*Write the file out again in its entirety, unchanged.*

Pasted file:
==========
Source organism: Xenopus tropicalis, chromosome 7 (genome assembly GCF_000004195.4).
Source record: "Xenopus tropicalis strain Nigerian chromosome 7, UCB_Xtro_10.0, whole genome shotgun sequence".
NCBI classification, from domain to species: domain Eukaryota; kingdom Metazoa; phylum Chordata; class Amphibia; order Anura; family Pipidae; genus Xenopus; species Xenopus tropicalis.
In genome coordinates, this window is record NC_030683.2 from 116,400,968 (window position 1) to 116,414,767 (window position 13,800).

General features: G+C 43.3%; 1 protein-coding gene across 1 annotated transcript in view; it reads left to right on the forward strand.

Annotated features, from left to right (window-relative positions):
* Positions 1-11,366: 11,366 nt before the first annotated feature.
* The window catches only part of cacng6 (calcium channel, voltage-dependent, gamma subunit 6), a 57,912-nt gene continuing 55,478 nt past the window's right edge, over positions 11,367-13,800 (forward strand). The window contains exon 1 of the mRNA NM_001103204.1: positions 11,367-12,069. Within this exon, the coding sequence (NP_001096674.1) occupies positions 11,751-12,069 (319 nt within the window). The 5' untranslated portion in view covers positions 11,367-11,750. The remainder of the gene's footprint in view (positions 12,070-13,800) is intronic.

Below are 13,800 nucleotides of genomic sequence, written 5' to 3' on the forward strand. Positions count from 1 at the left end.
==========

Source organism: Xenopus tropicalis, chromosome 7 (genome assembly GCF_000004195.4).
Source record: "Xenopus tropicalis strain Nigerian chromosome 7, UCB_Xtro_10.0, whole genome shotgun sequence".
NCBI classification, from domain to species: domain Eukaryota; kingdom Metazoa; phylum Chordata; class Amphibia; order Anura; family Pipidae; genus Xenopus; species Xenopus tropicalis.
In genome coordinates, this window is record NC_030683.2 from 116,400,968 (window position 1) to 116,414,767 (window position 13,800).

General features: G+C 43.3%; 1 protein-coding gene across 1 annotated transcript in view; it reads left to right on the forward strand.

Annotated features, from left to right (window-relative positions):
* Positions 1-11,366: 11,366 nt before the first annotated feature.
* The window catches only part of cacng6 (calcium channel, voltage-dependent, gamma subunit 6), a 57,912-nt gene continuing 55,478 nt past the window's right edge, over positions 11,367-13,800 (forward strand). The window contains exon 1 of the mRNA NM_001103204.1: positions 11,367-12,069. Within this exon, the coding sequence (NP_001096674.1) occupies positions 11,751-12,069 (319 nt within the window). The 5' untranslated portion in view covers positions 11,367-11,750. The remainder of the gene's footprint in view (positions 12,070-13,800) is intronic.

Below are 13,800 nucleotides of genomic sequence, written 5' to 3' on the forward strand. Positions count from 1 at the left end.